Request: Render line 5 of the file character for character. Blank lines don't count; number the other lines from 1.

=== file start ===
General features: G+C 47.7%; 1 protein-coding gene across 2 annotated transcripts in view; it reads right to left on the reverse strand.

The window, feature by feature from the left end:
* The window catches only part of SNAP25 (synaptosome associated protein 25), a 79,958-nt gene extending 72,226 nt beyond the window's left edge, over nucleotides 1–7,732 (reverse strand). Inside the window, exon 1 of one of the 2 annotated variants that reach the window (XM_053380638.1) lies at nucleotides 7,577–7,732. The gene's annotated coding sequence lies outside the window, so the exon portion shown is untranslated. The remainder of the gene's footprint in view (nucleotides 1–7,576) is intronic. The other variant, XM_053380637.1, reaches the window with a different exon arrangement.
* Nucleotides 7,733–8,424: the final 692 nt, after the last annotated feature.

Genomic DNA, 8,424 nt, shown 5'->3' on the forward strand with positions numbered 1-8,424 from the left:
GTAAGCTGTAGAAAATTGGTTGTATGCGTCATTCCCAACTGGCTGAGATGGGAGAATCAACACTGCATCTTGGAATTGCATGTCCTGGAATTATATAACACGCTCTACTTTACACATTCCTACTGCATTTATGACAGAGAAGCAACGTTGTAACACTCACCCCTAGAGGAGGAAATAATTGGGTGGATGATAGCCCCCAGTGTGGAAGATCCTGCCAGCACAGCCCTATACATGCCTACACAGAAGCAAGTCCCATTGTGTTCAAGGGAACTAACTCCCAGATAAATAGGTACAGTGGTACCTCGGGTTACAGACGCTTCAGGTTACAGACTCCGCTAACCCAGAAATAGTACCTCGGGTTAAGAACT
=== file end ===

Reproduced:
Genomic DNA, 8,424 nt, shown 5'->3' on the forward strand with positions numbered 1-8,424 from the left: